SRS with RapidArc

For all patients in the study, RA plans were optimised using 4–8 partial non-coplanar arcs. Collimator and couch pedestal angles as well as single arc lengths were optimised for each individual case with trial and error procedure. Inverse planning was performed with the Varian Eclipse treatment planning system (version 10) and dose calculation with the Acuros-XB algorithm with a grid resolution of 1 mm. All plans were designed for a 10 MV flattening filter free beam generated by a TrueBeam (TB) linac equipped with a high definition MLC (120 leaves with a spatial resolution at isocenter of 2.5 mm in the region of interest for the study). To improve healthy tissue sparing, the jaw tracking option of TB was enabled for all patients. Similar dosimetric results could be achievable with the lower 6 MV FFF beam but the choice of 10 MV was made to benefit from the higher nominal dose rate (2400 MU/min versus 1400 MU/min).

SRS with GammaKnife

GK plans were optimised for all patients using the Elekta GammaPlan treatment planning system (version 10.1) for a GK Perfexion treatment unit. The GK has 192 Co-60 sources, which are placed on 8 sectors. Each sector can move in a linear direction back and forth over the internal collimation system with several stopping positions. Each position corresponds to a different size collimator. Each sector has 24 sources, 3 different size of open collimators are available for each source (16 mm, 8 mm, 4 mm) as well as a blocked collimator. Therefore there is no more requirements to manually change collimation helmets as with earlier versions of GK. All sources are used by default. However to protect the organs at risk in the neighborhood of the target, the optimization process allows to block one or more sectors or even individual sources. Because each of the 8 sectors can move independently, it is possible to create plans with composite multiple isocentres (shots) where each sector is of different collimator size. This can be done with manual trial and error procedure or with inverse planning (as in the present study): the algorithm can automatically block the sectors/sources, which come through the OAR. Concerning GK_1 plans, for the VS cases, an average of 26 ± 8 shots were used (range 14–36) with 8 mm collimator in 35% and 4 mm in 57% of the cases (only 1 shot for a single patient was associated to a collimator of 16 mm). For CSM cases, 25 ± 7 shots were used (range:18–32) with 4 mm in 51% of cases, 8 mm in 45% and 16 mm in 4% of the total shots. Concerning GK_2 plans, for the VS cases and average of 14 ± 4 shots (range 10–21) were used with a proportion of collimator sizes similar to GK_1. For the CSM cases the number of shots was 20 ± 6 (range: 15–32),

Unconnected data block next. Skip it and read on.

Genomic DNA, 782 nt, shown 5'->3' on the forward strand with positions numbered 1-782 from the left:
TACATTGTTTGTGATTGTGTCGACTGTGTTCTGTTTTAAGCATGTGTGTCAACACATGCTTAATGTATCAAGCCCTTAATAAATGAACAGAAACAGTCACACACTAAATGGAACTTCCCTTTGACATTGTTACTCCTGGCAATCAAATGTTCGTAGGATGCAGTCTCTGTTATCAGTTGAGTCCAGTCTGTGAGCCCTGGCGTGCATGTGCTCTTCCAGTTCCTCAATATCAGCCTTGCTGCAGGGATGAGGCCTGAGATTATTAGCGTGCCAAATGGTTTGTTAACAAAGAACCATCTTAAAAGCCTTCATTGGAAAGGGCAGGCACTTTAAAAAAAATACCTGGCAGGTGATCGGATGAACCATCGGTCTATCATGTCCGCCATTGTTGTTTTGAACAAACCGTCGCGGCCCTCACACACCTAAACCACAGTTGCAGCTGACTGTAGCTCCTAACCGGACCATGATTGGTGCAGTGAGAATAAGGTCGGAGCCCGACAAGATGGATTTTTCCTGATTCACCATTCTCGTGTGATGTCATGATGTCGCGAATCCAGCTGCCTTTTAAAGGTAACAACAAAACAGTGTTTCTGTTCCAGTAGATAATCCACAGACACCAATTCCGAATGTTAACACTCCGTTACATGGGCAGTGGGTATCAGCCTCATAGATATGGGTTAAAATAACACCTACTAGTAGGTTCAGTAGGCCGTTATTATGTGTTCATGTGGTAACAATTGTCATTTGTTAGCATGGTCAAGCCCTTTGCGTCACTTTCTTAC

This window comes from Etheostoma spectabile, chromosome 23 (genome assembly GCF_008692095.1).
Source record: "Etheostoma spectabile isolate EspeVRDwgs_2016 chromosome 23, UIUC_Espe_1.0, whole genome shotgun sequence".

Dose calculation was performed with the TMR classic algorithm. Calculation matrix was set to 2.5 mm for all plans. All dose data were exported in DICOM format and imported in Eclipse for quantitative analysis (eliminating therefore one important bias risk from the usage of different methods for DVH calculation).

Analysis tools

For each patient, dosimetric parameters were scored and plan quality was measured from dose volume histogram (DVH) analysis. For GTV, target coverage (minimum as D98%, maximum as D2%) was reported. Homogeneity was scored as (V5%-V95%)/Dmean as well as in terms of standard deviation. Paddick Conformity and Gradient indexes (PCI and PGI) were defined and reported [27, 28]. PCI = TVPIV2/(TV x PIV) where TV is the target volume, TVPIV is the target volume irradiated at prescription dose and PIV is the prescribed isodose volume; PGI = V50%PIV/PIV where V50%PIV is the volume irradiated at 50% of the prescribed dose. In addition, a Dose Gradient Measure (DGM) was defined as the difference of the radii of the equivalent spheres of the 100% and 50% isodose volumes. For OARs, the mean dose, the maximum dose (Dxcm3) and appropriate values of VxGy (volume receiving at least x Gy) were scored depending on the individual organ. Guidelines of International Commission on Radiation Units and Measurements (ICRU) 83 report were applied as much as possible [29]. No analysis on the “body” healthy tissue was performed since the dose matrices of the GK did not covered the entire volume involved.

Treatment time for RA plans was measured at the linac while for GK plans was computed by the planning system. The assessment also did not accounted for door-to-door time estimate since this might depend upon several variables (local procedures, resources, institutional policies) that might be irreproducible between different centers. We preferred to limit the analysis to objective quantities, independent from the local boundary conditions. This assessment did not included pre-treatment quality assurance verification since this is part of the planning acceptance procedure and depends significantly on the methodology used. Both systems (GK and TB with RA) are in clinical use (also for SRS) since long time and several publications addressed the plan deliverability issue in detail.